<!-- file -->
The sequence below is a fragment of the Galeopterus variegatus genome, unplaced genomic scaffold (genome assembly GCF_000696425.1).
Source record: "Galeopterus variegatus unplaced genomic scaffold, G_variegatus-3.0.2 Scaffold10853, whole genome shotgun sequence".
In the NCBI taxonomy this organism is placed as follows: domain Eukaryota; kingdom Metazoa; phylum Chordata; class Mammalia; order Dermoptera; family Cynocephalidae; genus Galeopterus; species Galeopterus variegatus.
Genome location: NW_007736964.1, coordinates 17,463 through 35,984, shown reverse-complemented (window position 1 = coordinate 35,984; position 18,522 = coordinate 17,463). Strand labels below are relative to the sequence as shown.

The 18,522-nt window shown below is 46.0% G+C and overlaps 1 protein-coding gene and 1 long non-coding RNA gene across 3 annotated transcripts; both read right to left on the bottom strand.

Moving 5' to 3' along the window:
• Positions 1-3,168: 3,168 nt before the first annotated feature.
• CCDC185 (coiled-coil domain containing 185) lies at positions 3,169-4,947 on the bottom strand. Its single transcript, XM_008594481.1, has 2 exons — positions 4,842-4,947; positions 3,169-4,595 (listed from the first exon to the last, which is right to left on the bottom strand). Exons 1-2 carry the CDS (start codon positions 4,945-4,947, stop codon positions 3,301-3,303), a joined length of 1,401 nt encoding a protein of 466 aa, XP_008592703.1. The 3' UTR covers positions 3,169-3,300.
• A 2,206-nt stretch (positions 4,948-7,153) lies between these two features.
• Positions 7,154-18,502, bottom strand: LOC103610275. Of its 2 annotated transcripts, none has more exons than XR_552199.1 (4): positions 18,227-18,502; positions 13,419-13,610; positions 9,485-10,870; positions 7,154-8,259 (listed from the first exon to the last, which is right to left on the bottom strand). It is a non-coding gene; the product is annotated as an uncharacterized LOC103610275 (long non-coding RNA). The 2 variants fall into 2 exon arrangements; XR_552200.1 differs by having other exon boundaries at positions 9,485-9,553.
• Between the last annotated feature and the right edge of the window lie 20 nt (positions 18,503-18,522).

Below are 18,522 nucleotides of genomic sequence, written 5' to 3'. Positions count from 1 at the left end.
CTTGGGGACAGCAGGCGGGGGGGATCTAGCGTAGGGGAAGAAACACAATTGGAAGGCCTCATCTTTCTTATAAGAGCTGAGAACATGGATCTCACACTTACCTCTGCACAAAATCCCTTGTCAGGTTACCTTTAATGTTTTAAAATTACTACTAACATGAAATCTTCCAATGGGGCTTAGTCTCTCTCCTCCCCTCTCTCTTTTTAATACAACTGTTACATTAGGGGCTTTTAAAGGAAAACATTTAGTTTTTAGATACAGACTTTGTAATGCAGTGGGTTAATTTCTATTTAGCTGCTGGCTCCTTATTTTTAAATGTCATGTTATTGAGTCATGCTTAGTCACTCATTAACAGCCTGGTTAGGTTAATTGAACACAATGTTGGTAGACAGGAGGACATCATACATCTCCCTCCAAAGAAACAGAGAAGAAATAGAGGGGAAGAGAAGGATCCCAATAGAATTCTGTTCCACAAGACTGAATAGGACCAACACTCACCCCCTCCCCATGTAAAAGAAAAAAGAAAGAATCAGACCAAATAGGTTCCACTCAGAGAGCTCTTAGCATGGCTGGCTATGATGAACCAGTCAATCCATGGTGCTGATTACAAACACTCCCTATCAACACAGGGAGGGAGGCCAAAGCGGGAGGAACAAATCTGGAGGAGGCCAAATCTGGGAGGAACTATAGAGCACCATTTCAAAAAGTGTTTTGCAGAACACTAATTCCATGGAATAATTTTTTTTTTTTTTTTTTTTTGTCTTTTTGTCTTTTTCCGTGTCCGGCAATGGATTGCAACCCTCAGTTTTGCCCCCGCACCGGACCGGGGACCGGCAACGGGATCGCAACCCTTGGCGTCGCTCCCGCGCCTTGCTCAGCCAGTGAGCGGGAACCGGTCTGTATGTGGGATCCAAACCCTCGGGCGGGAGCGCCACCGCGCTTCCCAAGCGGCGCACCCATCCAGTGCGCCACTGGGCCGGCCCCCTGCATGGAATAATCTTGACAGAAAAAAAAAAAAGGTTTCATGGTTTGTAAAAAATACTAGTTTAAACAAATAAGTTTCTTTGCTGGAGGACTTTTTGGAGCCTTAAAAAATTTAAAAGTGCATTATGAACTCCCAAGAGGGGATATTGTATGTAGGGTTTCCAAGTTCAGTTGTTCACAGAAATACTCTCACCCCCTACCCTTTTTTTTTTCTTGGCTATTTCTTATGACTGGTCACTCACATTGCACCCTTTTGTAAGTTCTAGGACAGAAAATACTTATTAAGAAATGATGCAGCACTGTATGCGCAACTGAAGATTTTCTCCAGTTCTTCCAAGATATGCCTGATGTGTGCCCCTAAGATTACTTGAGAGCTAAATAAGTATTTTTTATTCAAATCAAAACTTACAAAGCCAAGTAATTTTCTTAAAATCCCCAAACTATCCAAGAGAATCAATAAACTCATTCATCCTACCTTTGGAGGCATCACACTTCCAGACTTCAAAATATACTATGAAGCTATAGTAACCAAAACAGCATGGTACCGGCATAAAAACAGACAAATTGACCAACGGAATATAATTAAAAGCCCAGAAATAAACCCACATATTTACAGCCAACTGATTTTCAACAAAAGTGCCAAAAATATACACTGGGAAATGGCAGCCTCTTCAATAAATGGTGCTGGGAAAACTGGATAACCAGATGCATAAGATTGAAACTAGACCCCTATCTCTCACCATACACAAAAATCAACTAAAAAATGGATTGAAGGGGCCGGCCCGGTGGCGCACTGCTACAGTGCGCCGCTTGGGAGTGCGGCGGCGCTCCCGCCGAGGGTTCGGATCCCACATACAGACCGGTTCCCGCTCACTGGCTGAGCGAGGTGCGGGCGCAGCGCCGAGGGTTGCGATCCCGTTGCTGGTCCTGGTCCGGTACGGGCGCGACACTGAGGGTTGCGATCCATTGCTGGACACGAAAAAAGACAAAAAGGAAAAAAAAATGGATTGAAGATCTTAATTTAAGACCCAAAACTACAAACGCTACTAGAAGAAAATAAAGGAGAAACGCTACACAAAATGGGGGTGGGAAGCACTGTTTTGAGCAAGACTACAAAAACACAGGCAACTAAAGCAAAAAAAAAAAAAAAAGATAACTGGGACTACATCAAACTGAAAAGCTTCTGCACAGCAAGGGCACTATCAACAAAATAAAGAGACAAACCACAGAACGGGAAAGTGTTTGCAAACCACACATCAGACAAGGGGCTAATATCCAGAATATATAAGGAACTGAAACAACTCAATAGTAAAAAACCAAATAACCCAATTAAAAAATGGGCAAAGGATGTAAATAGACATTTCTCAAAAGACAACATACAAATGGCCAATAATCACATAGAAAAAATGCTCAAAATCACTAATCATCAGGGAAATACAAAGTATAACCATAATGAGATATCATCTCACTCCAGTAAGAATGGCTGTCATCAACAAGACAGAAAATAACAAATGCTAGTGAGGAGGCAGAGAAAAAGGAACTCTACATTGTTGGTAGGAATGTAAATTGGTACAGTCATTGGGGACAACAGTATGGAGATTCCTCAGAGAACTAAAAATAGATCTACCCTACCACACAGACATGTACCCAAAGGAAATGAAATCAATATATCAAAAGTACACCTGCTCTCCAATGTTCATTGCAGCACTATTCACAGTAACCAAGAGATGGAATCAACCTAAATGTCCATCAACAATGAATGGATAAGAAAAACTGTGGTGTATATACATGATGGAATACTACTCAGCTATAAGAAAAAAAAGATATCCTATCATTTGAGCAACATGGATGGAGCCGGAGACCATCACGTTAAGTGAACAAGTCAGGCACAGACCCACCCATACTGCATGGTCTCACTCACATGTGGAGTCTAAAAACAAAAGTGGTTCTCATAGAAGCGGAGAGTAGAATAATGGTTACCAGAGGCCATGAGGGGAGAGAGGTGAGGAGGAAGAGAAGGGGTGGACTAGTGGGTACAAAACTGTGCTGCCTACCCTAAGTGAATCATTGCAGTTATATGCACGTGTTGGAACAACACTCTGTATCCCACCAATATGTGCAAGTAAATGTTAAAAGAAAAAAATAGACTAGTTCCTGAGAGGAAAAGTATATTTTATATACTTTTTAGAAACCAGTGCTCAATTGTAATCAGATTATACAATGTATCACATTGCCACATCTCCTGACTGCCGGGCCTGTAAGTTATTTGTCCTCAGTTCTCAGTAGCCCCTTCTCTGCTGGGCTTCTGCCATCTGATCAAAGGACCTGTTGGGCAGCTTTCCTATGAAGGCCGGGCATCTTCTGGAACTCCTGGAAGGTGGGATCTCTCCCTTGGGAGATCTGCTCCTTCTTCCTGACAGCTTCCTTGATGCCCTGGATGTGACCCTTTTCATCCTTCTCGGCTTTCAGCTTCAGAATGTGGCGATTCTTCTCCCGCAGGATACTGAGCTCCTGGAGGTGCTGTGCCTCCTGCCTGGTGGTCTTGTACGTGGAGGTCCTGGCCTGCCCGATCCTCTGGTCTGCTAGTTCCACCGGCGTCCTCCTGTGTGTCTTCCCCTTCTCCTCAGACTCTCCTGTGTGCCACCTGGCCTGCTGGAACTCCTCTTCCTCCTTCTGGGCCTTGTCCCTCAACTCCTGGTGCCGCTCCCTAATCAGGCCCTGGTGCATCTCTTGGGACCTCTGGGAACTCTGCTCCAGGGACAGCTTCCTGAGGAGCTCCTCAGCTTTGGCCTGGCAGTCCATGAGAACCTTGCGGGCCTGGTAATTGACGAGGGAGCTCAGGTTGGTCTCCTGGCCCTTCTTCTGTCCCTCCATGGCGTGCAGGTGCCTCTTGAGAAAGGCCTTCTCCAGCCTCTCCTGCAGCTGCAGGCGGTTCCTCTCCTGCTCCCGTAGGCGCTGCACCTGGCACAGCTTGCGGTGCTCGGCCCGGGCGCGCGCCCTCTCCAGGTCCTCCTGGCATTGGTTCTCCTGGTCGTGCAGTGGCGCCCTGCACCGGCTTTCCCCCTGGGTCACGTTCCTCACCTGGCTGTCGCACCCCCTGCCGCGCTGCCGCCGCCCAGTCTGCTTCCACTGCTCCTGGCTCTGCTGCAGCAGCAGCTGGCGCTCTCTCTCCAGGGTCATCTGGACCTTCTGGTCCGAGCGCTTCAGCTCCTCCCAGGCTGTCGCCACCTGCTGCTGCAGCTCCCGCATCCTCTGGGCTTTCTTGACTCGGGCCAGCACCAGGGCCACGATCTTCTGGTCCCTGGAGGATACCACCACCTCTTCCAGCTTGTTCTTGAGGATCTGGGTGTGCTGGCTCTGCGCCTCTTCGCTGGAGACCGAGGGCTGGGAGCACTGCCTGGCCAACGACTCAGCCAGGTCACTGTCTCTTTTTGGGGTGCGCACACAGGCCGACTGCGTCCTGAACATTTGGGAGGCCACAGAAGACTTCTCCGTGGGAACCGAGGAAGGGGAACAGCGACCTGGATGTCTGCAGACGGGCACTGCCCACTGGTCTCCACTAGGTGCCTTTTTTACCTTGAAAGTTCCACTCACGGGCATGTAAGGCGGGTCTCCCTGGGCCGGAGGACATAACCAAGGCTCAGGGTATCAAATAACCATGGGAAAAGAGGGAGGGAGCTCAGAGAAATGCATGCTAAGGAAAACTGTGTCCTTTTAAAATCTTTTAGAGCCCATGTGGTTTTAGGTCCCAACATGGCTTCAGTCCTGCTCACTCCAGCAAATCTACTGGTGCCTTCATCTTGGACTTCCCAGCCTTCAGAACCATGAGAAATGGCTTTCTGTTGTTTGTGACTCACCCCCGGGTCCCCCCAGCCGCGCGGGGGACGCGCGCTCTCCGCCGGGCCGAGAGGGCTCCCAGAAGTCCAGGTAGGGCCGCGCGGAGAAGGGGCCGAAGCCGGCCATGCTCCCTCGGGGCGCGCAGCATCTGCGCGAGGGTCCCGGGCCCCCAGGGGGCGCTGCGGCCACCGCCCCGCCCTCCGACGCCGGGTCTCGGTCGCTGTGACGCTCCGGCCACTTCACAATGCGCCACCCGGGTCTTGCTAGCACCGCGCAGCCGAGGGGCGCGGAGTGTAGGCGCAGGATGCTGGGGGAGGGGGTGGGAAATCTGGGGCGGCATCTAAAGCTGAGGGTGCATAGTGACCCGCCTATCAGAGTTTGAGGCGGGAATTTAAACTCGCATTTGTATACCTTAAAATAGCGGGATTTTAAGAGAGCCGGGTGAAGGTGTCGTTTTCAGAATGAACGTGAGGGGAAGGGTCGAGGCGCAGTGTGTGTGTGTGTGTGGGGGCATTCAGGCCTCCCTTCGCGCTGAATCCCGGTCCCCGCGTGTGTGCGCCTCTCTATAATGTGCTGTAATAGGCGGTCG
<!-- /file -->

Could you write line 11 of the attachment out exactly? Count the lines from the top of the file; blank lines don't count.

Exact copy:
• Between the last annotated feature and the right edge of the window lie 20 nt (positions 18,503-18,522).